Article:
Like a junior high science fair on steroids, Katsuhiro Otomo's "Steamboy" has so many amazing gadgets in its Jules Verne-inspired arsenal that it's easy to be overawed by the machinery. A sometimes stirring adventure story and visual treat with its lush, painterly backgrounds and some virtuoso sequences, it's a stunning-to-look-at film marred by a less than searing pace and some narrative incoherence.
Released in two versions — a subtitled "director's cut" opening at the Nuart and destined for art houses, as well as an English-language version aimed at mainstream audiences — the film took a decade to make and blends two- and three-dimensional animation in frequently breathtaking ways.
Otomo is best known as the creator and director of the 1988 anime "Akira," an international breakthrough for Japanese animation that continues to be a cult favorite on the midnight movie circuit. The painstaking care that the filmmaker gives his work is seen in the detailed renderings of 1866 London and Manchester that are the backdrop for "Steamboy."
The filmmaker shuns the worn-out post-apocalyptic scenarios seen in a lot of anime, setting his film amid the Industrial Revolution of 19th century England. At its center is the Steam family, three generations of unconventional, autodidactic inventors who are considered crackpots by the British scientific community, ridiculed for their belief in the power of steam.
Young Ray Steam (voiced by Anna Paquin in the English-language version) is already following in his father and grandfather's footsteps working on a steam-driven unicycle. He eagerly awaits their return from Alaska, where they are working on a top-secret project.
Unknown to Ray is that a terrible accident has estranged the two men, pitting them on opposite sides of a philosophical disagreement that could shape the future of the world. The patriarch, Lloyd Steam (Patrick Stewart), is an imposing figure who could comfortably step into a Soviet propaganda poster. "From risk comes progress," he shouts while pushing his workers during an experiment.
The accident has left Ray's father Edward (Alfred Molina) a disfigured hulk with a Frankensteinian gait who makes Ayn Rand-like pronouncements about the power of science. Edward believes that a nation's security is imperative and that if his development of war machines provides that protection, so be it.
The dispute creates a steam-powered arms race between the O'Hara Foundation, a profiteering U.S. weapons manufacturer, and the British Empire. The foundation plans to display and sell Edward's designs to military leaders from around the world at the Great Exhibition at Crystal Palace. Dirigibles, tanks and all manner of fantastical steam-powered machinery cruise, roll and soar through the frames of the film, eventually reducing much of London to a shambles.
Otomo has maintained that there is no political message to the film, but there is clearly some anticapitalist, antiwar sentiment at its heart. Otomo takes some shots at the U.S. — the O'Hara family representative at the exhibition is the founder's ridiculous granddaughter Scarlett, who has a Chihuahua named Columbus — but the filmmaker does not completely stack the deck, allowing the audience to ponder the implications along with the film's hero, Ray, as he evaluates his progenitors' dueling beliefs.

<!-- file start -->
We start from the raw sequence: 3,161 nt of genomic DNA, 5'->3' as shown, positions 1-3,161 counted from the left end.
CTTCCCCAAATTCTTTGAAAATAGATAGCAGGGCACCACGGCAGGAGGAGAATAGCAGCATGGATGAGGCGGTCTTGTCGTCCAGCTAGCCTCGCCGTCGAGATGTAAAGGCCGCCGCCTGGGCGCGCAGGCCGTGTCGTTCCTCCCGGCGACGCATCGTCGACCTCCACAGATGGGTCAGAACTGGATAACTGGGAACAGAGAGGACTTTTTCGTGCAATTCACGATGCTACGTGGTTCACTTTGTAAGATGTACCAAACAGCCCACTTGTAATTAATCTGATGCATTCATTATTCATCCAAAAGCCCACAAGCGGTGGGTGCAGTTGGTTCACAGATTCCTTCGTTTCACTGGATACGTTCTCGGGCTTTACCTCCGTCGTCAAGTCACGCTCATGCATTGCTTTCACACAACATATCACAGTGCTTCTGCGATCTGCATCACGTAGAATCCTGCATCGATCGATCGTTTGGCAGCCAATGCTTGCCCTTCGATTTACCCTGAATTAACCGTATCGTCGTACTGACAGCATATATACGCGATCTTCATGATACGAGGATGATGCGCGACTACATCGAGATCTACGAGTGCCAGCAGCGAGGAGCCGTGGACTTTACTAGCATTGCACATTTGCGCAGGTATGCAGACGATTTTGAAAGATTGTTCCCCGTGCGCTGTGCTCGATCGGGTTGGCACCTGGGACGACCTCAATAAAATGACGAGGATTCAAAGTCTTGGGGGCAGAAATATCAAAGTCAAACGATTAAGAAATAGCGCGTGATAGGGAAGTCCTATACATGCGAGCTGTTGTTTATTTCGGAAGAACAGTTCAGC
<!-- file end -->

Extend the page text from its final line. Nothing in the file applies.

If the thought of Queen Victoria speaking Japanese is too much for you, you may prefer the English-language version. Be forewarned, however, that it's approximately a quarter of an hour shorter and is weakened by the cuts. The main characters are more strongly established in the Japanese version, resulting in clearer motivations later.
"Steamboy" never really pops its rivets except in several thrilling action sequences, but the sharp imagery and inventive technology make it worthwhile for animation fans. With its allusions to "The Phantom of the Opera" and "Gone With the Wind," a finale that evokes both "Independence Day" and "The Day After Tomorrow," and plenty of undergrad discourse in the sciences and philosophy, it makes for an oddly endearing mix of pop culture and brain culture.
MPAA rating: PG-13 for action violence
Times guidelines: Violence is mainly machine on machine, but there are some fatalities.
Anne Suzuki/Anna Paquin...Ray Steam
Masane Tsukayama/Alfred Molina...Edward Steam
Katsuo Nakamura/Patrick Stewart...Dr. Lloyd Steam
Triumph Releasing presents a Steamboy Committee production. Director Katsuhiro Otomo. Producers Shinji Komori, Hideyuki Tomioka. Executive producer Shigeru Watanabe. Screenplay by Sadayuki Murai, Katsuhiro Otomo. Art director Shinji Kimura. CGI director Hiroaki Ando. Technical director Shinichi Matsumi. Editor Takeshi Seyama. Music Steve Jablonsky. Running times: Japanese version, 2 hours, 4 mins.; English version, 1 hour, 46 mins.
Japanese-language version, with English subtitles, at Landmark's Nuart, 11272 Santa Monica Blvd., West Los Angeles, (310) 281-8223; English-language version at Edwards University 6, 4245 Campus Drive, Irvine, (949) 854-8818.
In the dazzling "Steamboy," it's 1866 and both machines and anime are re-imagined.
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